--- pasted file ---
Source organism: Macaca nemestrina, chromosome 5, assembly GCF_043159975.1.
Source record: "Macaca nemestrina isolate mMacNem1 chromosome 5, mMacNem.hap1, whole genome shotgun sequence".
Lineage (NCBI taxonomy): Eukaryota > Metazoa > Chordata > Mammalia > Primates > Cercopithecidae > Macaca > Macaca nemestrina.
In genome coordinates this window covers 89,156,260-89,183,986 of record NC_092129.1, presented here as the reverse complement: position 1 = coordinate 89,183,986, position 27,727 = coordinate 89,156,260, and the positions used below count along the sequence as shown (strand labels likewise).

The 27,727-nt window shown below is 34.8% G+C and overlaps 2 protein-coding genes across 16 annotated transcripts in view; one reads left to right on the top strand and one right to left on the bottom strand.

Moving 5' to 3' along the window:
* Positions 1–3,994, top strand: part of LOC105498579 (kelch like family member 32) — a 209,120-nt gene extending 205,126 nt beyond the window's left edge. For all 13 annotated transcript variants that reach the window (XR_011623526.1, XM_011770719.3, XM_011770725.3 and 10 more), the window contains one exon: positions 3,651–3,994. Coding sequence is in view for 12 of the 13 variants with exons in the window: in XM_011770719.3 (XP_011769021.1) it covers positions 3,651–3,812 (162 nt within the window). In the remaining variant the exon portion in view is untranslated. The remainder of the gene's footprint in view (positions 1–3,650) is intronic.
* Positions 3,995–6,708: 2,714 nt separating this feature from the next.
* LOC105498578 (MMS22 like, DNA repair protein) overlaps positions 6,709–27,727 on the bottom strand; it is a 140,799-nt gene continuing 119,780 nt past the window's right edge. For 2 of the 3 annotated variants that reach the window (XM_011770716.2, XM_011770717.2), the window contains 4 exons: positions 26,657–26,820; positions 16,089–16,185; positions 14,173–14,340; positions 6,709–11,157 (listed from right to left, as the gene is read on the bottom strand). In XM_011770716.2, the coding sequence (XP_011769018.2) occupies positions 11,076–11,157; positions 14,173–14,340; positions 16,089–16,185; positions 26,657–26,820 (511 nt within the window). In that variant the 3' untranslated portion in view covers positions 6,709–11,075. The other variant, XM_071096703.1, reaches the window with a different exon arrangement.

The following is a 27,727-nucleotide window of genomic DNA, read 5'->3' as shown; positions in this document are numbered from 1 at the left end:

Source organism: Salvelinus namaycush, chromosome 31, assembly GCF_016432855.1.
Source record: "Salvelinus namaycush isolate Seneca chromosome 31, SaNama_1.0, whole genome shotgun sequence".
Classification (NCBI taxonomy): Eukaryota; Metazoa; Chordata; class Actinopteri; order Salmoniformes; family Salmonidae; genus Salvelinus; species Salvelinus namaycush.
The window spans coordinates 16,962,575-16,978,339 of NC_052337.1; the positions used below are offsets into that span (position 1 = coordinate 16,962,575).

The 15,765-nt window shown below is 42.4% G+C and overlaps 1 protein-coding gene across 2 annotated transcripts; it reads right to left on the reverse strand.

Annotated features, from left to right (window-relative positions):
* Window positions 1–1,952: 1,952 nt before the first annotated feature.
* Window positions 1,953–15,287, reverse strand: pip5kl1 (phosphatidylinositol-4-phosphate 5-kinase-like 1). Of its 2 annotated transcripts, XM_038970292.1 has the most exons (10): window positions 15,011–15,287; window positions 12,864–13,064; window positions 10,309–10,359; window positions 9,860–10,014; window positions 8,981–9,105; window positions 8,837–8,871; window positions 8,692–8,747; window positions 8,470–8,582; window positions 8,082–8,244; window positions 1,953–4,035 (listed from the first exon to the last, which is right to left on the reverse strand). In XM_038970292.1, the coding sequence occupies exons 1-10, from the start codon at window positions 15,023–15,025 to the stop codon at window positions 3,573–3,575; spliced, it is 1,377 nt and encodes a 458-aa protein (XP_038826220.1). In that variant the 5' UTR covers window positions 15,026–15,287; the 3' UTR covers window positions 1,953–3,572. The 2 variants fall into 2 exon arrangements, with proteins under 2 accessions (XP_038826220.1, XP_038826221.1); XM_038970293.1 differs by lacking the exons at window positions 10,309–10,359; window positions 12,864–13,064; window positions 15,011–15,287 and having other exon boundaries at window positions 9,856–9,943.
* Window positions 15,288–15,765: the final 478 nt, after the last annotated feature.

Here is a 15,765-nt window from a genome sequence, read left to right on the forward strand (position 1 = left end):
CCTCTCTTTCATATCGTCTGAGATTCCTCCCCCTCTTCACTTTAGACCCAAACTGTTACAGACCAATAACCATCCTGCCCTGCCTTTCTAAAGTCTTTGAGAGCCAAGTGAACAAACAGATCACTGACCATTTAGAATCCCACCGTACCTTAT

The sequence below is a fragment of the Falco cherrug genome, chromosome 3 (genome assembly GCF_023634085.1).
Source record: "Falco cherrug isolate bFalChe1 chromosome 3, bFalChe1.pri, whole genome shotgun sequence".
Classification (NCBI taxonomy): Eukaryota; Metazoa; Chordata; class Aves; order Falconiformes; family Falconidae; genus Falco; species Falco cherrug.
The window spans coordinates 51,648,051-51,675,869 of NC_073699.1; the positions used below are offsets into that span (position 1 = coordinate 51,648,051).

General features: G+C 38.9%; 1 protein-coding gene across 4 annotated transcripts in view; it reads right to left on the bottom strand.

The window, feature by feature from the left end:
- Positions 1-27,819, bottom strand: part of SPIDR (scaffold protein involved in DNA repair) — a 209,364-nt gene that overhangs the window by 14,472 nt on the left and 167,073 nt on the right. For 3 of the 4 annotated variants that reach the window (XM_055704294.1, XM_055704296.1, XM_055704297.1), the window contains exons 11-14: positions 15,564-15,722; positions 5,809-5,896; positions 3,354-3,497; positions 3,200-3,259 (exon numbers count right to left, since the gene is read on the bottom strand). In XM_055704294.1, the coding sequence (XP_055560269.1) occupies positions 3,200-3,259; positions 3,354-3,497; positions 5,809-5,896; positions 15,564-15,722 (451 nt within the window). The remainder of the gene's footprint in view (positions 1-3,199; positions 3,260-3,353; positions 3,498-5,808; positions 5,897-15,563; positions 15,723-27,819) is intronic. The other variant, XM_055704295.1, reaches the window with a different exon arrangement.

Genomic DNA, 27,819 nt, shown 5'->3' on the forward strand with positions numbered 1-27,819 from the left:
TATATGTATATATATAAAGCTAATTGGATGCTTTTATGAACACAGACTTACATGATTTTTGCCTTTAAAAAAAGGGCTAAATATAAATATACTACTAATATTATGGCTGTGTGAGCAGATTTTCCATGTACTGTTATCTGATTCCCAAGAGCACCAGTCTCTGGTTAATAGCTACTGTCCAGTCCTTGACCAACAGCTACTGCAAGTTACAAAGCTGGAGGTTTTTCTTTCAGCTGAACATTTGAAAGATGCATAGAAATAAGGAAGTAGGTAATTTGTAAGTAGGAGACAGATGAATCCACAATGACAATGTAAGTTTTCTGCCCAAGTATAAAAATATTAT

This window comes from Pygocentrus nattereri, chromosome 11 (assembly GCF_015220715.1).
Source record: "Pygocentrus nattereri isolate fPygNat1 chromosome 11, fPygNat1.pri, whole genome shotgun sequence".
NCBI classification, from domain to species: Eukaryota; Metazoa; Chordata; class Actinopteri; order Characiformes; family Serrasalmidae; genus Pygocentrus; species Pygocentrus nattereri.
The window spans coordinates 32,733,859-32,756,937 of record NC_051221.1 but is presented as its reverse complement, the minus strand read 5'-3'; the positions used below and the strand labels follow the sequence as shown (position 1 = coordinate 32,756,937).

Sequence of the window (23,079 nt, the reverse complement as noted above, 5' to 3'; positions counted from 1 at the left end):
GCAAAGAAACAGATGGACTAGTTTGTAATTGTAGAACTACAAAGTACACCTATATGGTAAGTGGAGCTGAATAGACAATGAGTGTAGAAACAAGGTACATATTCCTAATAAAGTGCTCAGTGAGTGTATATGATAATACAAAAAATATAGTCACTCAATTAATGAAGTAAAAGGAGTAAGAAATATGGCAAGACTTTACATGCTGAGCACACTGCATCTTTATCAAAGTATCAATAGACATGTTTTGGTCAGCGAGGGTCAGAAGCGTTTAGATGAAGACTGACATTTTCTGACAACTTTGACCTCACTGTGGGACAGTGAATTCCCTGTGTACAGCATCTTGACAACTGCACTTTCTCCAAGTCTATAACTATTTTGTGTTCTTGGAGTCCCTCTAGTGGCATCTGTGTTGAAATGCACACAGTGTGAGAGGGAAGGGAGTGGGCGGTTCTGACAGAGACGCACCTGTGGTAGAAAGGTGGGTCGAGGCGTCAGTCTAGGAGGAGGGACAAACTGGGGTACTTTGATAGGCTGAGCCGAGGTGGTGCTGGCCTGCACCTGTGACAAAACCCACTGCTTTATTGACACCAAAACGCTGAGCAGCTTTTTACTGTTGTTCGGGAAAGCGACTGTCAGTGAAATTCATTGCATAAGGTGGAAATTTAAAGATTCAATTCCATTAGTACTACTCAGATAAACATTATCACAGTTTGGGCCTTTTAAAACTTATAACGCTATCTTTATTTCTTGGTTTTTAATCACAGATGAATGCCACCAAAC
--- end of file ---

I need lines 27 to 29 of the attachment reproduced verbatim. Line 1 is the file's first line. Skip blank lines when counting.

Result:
The window, feature by feature from the left end:
- Positions 1-27,819, bottom strand: part of SPIDR (scaffold protein involved in DNA repair) — a 209,364-nt gene that overhangs the window by 14,472 nt on the left and 167,073 nt on the right. For 3 of the 4 annotated variants that reach the window (XM_055704294.1, XM_055704296.1, XM_055704297.1), the window contains exons 11-14: positions 15,564-15,722; positions 5,809-5,896; positions 3,354-3,497; positions 3,200-3,259 (exon numbers count right to left, since the gene is read on the bottom strand). In XM_055704294.1, the coding sequence (XP_055560269.1) occupies positions 3,200-3,259; positions 3,354-3,497; positions 5,809-5,896; positions 15,564-15,722 (451 nt within the window). The remainder of the gene's footprint in view (positions 1-3,199; positions 3,260-3,353; positions 3,498-5,808; positions 5,897-15,563; positions 15,723-27,819) is intronic. The other variant, XM_055704295.1, reaches the window with a different exon arrangement.

Genomic DNA, 27,819 nt, shown 5'->3' on the forward strand with positions numbered 1-27,819 from the left: